Theresa May’s curtsying style has been dubbed “theatrical” by an etiquette expert who said the gesture is not meant to steal the limelight from the occasion.
The Prime Minister hit the headlines when her formal greeting for the Duke of Cambridge, at a First World War commemoration event in France on Wednesday, prompted criticism on social media.
Grant Harrold, a former royal butler who now teaches etiquette, quipped about Mrs May’s very low curtsy: “If you go that far down, the chances are you might not get back up.”
He added: “With the royal family, if anybody wishes to bow or curtsy I think the monarchy website says it’s a personal decision, you’re not going to get carted off to the Tower of London if you don’t.
“They will appreciate it and acknowledge it but with Theresa May it’s a bit too deep for me, it’s like she’s trying to do a theatrical curtsy.”
In June, Mrs May treated William to a similar display at a ceremony at the Defence and National Rehabilitation Centre with her long legs splayed out.
The Prime Minister is not the first politician to over-egg her curtsy – her predecessor Margaret Thatcher habitually dipped almost to a crouching position while greeting the Queen.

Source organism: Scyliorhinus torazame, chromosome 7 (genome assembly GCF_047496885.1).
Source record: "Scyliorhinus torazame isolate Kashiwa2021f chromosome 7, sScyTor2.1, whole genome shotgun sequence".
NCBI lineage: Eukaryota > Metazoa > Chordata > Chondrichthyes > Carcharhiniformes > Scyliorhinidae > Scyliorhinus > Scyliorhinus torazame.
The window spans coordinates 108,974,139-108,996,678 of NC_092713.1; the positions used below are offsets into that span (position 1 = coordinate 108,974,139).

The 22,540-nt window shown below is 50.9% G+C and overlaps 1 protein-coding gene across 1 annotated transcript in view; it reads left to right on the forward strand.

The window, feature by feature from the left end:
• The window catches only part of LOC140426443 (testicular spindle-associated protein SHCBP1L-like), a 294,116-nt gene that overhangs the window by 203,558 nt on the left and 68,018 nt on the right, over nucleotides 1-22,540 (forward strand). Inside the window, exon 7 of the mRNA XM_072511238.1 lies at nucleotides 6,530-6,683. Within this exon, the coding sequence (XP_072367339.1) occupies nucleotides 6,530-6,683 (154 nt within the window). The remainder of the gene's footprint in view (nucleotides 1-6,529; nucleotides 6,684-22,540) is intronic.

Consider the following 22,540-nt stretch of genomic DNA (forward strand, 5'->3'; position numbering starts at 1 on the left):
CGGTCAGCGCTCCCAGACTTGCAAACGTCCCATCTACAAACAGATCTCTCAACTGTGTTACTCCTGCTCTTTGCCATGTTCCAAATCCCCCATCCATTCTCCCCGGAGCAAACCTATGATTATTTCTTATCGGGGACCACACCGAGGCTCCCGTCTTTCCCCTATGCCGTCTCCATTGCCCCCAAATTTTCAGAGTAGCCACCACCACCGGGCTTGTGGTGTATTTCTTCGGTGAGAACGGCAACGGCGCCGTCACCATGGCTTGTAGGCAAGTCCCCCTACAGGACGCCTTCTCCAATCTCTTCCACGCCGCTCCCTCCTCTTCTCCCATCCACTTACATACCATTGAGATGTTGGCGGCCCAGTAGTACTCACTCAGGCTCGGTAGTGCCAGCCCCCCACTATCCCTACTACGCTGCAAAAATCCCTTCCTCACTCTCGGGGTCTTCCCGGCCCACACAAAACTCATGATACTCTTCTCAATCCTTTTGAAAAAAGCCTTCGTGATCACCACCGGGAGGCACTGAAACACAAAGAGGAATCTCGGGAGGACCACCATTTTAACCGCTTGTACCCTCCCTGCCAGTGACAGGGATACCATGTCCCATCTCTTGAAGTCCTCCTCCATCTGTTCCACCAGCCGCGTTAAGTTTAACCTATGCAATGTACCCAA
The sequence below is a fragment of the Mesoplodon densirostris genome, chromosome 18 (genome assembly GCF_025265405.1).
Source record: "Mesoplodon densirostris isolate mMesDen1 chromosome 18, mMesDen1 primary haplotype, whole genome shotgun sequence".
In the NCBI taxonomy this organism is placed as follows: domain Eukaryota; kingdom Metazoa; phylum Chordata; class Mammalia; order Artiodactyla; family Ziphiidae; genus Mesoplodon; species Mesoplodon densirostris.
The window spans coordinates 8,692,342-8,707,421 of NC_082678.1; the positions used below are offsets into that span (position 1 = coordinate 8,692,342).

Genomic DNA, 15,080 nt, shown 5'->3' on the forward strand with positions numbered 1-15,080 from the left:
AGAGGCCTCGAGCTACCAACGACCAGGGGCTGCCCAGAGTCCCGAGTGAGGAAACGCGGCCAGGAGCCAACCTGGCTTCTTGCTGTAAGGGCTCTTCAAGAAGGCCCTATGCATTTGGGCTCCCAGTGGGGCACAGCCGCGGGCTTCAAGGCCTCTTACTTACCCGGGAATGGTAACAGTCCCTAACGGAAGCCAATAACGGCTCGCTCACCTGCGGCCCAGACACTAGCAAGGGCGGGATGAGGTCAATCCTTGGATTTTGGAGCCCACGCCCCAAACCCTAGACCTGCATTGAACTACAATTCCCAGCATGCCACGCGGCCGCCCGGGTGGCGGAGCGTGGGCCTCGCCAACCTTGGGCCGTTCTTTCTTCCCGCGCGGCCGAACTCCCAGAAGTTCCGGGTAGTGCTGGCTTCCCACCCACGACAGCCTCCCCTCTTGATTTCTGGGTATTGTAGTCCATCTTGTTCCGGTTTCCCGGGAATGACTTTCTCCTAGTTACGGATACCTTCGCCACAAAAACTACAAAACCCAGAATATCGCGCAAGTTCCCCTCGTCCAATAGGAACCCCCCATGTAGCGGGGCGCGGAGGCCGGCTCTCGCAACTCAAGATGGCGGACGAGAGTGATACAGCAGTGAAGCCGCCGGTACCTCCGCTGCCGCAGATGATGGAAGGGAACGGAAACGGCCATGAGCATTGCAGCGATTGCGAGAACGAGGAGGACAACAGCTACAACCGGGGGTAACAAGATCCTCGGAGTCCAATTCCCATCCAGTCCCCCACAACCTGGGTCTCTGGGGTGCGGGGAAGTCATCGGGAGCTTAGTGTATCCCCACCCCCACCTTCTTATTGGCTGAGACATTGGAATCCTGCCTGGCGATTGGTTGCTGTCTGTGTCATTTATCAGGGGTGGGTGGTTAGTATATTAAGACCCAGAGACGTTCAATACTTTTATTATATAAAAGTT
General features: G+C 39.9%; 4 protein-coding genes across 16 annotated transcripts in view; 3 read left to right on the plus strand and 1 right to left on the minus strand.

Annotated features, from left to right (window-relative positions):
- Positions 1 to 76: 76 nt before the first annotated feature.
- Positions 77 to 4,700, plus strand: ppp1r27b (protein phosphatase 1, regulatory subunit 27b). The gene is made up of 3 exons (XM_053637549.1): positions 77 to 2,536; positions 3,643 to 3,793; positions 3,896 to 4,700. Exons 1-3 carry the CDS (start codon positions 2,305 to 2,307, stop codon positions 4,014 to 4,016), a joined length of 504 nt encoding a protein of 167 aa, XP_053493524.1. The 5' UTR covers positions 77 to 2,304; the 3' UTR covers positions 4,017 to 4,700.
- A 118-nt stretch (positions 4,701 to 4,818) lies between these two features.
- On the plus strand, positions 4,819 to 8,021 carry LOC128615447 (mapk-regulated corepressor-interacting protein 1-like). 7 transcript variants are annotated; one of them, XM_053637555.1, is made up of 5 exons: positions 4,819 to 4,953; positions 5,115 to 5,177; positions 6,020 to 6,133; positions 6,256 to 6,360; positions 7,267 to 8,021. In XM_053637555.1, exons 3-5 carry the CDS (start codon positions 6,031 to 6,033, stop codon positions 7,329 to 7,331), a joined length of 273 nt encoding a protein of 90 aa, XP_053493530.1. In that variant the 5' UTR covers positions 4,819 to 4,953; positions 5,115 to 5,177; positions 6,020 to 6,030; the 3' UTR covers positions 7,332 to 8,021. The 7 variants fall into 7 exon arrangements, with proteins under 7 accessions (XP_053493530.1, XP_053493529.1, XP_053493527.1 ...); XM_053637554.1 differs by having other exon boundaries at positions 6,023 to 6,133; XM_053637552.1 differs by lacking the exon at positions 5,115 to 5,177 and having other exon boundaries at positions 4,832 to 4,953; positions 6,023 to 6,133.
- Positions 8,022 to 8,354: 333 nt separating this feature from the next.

Mr Harrold, who worked for the Prince of Wales’s household from 2004 to 2011, said about curtsying: “You’re not trying to draw attention from what you’re doing and who you’re with.
“It should be right foot behind left, or whichever is the stronger leg, and a little bob of the head.”
He added: “When I worked for the royal family I never saw anyone curtsy like (Mrs May).”
The official monarchy website states: “There are no obligatory codes of behaviour when meeting the Queen or a member of the royal family, but many people wish to observe the traditional forms.
“For men, this is a neck bow (from the head only) whilst women do a small curtsy. Other people prefer simply to shake hands in the usual way.”
Despite attending the exclusive Hurst Lodge preparatory school, Sarah Ferguson, Duchess of York also had an unusual curtsy, seen on her wedding day.
She sank into her voluminous silk dress as she lowered herself to the ground when greeting her new mother-in-law, the Queen.
Former Australian prime minister and staunch republican Julia Gillard decided to swerve the curtsy altogether when she met the Queen in 2011, shocking protocol experts by opting for a swift bob of the head and a handshake.